Iceland unable to perform live at Eurovision due positive COVID result

Iceland’s Daði og Gagnamagnið have pulled out of performing live at the Second Semi-Final of Eurovision 2021 after a member of the band tested positive to COVID-19.

The international song competition is underway in Rotterdam in The Netherlands, and strict COVID protocols are being followed, including regular testing for all the artists and their team members.

“Following a positive test for COVID-19 amongst the Icelandic delegation on Sunday 16 May, the whole team has been in quarantine and undergone PCR testing (on 16 and 19 May).” organisers said in a statement.

“Today (Wednesday 19 May) a member of the Icelandic group Daði og Gagnamagnið also tested positive for COVID-19. The rest of the delegation has again tested negative for COVID-19.

“In close collaboration with the EBU and the host broadcaster, Daði og Gagnamagnið have taken the difficult decision to withdraw from performing in this year’s live Eurovision Song Contest shows, as they only want to perform together as a group.

“Their song will remain in the competition and we will broadcast their rehearsal performance, recorded on the stage on 13 May. The Icelandic delegation will remain in quarantine and be monitored by the Health Authorities.”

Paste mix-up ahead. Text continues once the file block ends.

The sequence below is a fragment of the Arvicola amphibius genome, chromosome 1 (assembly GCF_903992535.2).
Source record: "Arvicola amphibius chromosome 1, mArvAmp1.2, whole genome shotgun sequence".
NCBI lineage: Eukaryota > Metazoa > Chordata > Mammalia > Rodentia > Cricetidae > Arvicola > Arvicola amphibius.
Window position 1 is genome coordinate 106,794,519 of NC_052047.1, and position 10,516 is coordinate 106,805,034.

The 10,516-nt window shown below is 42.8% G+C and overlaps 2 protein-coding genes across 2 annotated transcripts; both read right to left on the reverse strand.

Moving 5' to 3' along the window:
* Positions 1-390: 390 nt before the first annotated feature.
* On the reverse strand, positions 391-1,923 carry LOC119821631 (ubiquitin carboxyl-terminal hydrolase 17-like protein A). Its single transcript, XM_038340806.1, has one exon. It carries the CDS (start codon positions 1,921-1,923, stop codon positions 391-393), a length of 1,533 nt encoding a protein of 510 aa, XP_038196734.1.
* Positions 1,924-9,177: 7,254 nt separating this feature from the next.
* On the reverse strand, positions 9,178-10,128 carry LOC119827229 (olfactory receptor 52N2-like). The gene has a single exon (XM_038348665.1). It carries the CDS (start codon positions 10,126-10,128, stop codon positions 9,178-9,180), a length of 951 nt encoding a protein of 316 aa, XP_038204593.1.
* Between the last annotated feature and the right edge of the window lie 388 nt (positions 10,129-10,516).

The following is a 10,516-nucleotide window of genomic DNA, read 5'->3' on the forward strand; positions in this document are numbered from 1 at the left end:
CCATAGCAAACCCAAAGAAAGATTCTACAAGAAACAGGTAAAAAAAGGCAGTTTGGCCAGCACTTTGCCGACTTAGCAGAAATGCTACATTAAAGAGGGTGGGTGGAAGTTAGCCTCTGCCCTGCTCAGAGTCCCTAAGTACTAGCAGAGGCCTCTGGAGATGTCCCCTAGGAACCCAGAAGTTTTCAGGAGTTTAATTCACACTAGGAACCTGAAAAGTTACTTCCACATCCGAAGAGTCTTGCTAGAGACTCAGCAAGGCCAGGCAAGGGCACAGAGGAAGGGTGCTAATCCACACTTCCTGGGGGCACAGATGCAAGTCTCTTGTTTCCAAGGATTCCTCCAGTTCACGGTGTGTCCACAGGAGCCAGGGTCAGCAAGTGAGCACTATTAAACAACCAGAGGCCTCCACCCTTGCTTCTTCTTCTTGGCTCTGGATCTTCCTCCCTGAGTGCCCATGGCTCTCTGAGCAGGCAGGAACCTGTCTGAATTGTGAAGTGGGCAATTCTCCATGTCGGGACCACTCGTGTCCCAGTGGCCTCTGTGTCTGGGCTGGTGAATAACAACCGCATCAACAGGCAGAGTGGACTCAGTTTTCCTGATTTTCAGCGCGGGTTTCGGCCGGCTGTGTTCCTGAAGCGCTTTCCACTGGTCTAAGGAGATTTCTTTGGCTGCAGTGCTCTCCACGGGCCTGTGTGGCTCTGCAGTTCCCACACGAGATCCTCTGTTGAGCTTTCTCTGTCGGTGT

The group were the hot favourite to win the 2020 competition with their song Think About Things, but the event was cancelled due to the COVID-19 pandemic. This year countries can send the same artist, but they needed to bring a new song.  Daði og Gagnamagnið returned with new tune 10 Years. 

Ahead of each semi-final and the competition’s grand final, there are usually several other shows that are conducted but not broadcast to the viewing public. These include dress rehearsals and performances shared with each country’s judging panel.

The final votes are made up of a combination of the public vote, and a vote from the officials judges of each nation. By the time the contestants reach the Grand Final they’ve usually performed on the stage, usually with full live audience, many times. Organisers also have several recording of each country’s performance ‘in the can’ which can be used as a back-up.

The many rehearsals means that the show usually runs on a tight schedule and any hiccups have usually been removed before the televised broadcast.

While Dadi Feyer and his band won’t be returning to the stage for the remainder of the competition, audiences will still get to see them perform.

OIP Staff, Images: Birta Ran, Tomas Hanses, Andres Putting.


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